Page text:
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I am trying to check how much traffic is flowing between MSSQL Server and IIS Server in different locations. There is 1 ipcop in every location and I download the tcpdump file from one firewall and search for DST=ipmssql and SRC=ipIIS but I did not find the IP from the database server, however there is traffic between both.

Any suggestions as to why I did not find the IP address from the MSSQL Server? Is this a configuration failure in IPCop or is the traffic between IIS and MSSQL so strange?

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It's a bit hard to answer that without knowing exactly what you want to monitor and why: bandwidth use ? number of transactions ? Number of connections ? Debugging an application ? Security check ? All these can be done but requires different approaches.

Anyway, if I where you, I'd start by going to the DB server and checking the SQL performance counters to see if you don't have what you're looking for in there.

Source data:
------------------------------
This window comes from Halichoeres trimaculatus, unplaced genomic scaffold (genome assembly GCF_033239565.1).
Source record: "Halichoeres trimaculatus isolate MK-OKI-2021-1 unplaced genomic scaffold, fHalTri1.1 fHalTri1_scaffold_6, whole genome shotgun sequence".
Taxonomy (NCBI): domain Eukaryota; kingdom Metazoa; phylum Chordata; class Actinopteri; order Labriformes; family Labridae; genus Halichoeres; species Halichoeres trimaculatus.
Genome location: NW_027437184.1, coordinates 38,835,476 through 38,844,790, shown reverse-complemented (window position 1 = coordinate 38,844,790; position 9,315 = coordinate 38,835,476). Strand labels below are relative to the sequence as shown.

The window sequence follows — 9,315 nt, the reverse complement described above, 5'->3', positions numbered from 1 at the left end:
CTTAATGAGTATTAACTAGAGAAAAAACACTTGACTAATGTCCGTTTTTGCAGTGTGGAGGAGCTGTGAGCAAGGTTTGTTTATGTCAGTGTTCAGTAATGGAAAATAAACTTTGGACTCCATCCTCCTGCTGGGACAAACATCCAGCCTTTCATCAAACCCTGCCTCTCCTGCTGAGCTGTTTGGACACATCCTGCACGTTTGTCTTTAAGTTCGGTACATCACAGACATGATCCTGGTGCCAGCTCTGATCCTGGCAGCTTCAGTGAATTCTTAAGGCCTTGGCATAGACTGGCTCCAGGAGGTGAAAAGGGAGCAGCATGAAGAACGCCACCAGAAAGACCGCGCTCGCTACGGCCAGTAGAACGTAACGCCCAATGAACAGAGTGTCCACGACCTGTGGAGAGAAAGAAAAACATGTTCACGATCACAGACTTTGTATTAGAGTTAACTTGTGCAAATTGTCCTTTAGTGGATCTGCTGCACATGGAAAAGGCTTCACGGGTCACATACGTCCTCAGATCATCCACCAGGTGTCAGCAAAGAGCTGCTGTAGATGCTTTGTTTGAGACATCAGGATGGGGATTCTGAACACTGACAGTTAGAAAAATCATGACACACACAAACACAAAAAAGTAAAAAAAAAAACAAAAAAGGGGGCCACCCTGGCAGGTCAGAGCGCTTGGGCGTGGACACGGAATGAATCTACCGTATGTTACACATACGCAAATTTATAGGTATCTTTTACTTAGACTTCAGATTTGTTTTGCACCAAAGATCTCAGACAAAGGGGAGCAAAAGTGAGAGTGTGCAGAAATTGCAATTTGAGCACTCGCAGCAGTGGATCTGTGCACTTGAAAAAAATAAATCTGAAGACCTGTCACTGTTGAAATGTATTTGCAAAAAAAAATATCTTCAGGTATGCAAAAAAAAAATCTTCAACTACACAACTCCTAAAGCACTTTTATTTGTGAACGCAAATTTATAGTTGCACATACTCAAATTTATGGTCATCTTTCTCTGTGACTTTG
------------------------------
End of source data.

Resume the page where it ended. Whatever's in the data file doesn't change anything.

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Hey Stephane, thx for your answer. I only want to monitor the bandwith usage for traffic between both Servers. Its for information only. I looked for a performance counter on SQL Server but i didn't find a counter like "SQL Server: Network performance" or something like this. It was the reason that i want to sum the tcpdump file but there are no traffic between this IPs. Can anyone explain an IIS <-> MSSQL Network Session? –  kockiren Jun 14 '10 at 9:19
    
By default, if using the TCP connector, MSSQL client and servers will talk over TCP port 1433. You should, however, check the exact connection string used to know how the data is exchanged. Remember also that this traffic could be encapsulated. –  Stephane Jun 14 '10 at 12:54
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You'll also want to understand that traffic doesn't flow between "IIS" and SQL Server. It will be flowing between one of the worker processes managed by IIS and SQL Server. This means you'll want to find out whether the applications in question are ASP.NET, Classic ASP, or whatever, so you can discover the worker processes.

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